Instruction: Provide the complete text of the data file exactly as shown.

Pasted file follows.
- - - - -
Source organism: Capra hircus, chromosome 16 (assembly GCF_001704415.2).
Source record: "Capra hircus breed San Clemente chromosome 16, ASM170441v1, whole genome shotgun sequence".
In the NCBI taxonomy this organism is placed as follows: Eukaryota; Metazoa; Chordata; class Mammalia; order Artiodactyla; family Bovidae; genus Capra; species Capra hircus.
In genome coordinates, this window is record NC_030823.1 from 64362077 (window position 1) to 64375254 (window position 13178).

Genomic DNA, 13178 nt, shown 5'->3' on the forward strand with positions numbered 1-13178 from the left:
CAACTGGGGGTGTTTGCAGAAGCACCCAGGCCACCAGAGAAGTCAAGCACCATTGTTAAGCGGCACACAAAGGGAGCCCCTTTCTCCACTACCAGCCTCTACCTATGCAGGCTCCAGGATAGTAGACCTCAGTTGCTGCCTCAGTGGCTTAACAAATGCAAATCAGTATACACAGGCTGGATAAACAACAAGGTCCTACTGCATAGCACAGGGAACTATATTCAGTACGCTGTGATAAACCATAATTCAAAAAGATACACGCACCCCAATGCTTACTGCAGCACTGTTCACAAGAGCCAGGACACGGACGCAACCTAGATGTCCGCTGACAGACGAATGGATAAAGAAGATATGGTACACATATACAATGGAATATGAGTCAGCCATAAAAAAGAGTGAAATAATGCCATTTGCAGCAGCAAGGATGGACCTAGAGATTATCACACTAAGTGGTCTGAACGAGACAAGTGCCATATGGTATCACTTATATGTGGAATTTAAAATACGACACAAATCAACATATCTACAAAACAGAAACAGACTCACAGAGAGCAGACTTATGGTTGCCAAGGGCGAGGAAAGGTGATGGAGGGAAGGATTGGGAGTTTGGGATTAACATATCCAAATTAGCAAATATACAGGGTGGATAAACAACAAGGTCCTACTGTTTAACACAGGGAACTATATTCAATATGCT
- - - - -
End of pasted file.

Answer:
Source organism: Capra hircus, chromosome 16 (assembly GCF_001704415.2).
Source record: "Capra hircus breed San Clemente chromosome 16, ASM170441v1, whole genome shotgun sequence".
In the NCBI taxonomy this organism is placed as follows: Eukaryota; Metazoa; Chordata; class Mammalia; order Artiodactyla; family Bovidae; genus Capra; species Capra hircus.
In genome coordinates, this window is record NC_030823.1 from 64362077 (window position 1) to 64375254 (window position 13178).

Genomic DNA, 13178 nt, shown 5'->3' on the forward strand with positions numbered 1-13178 from the left:
CAACTGGGGGTGTTTGCAGAAGCACCCAGGCCACCAGAGAAGTCAAGCACCATTGTTAAGCGGCACACAAAGGGAGCCCCTTTCTCCACTACCAGCCTCTACCTATGCAGGCTCCAGGATAGTAGACCTCAGTTGCTGCCTCAGTGGCTTAACAAATGCAAATCAGTATACACAGGCTGGATAAACAACAAGGTCCTACTGCATAGCACAGGGAACTATATTCAGTACGCTGTGATAAACCATAATTCAAAAAGATACACGCACCCCAATGCTTACTGCAGCACTGTTCACAAGAGCCAGGACACGGACGCAACCTAGATGTCCGCTGACAGACGAATGGATAAAGAAGATATGGTACACATATACAATGGAATATGAGTCAGCCATAAAAAAGAGTGAAATAATGCCATTTGCAGCAGCAAGGATGGACCTAGAGATTATCACACTAAGTGGTCTGAACGAGACAAGTGCCATATGGTATCACTTATATGTGGAATTTAAAATACGACACAAATCAACATATCTACAAAACAGAAACAGACTCACAGAGAGCAGACTTATGGTTGCCAAGGGCGAGGAAAGGTGATGGAGGGAAGGATTGGGAGTTTGGGATTAACATATCCAAATTAGCAAATATACAGGGTGGATAAACAACAAGGTCCTACTGTTTAACACAGGGAACTATATTCAATATGCT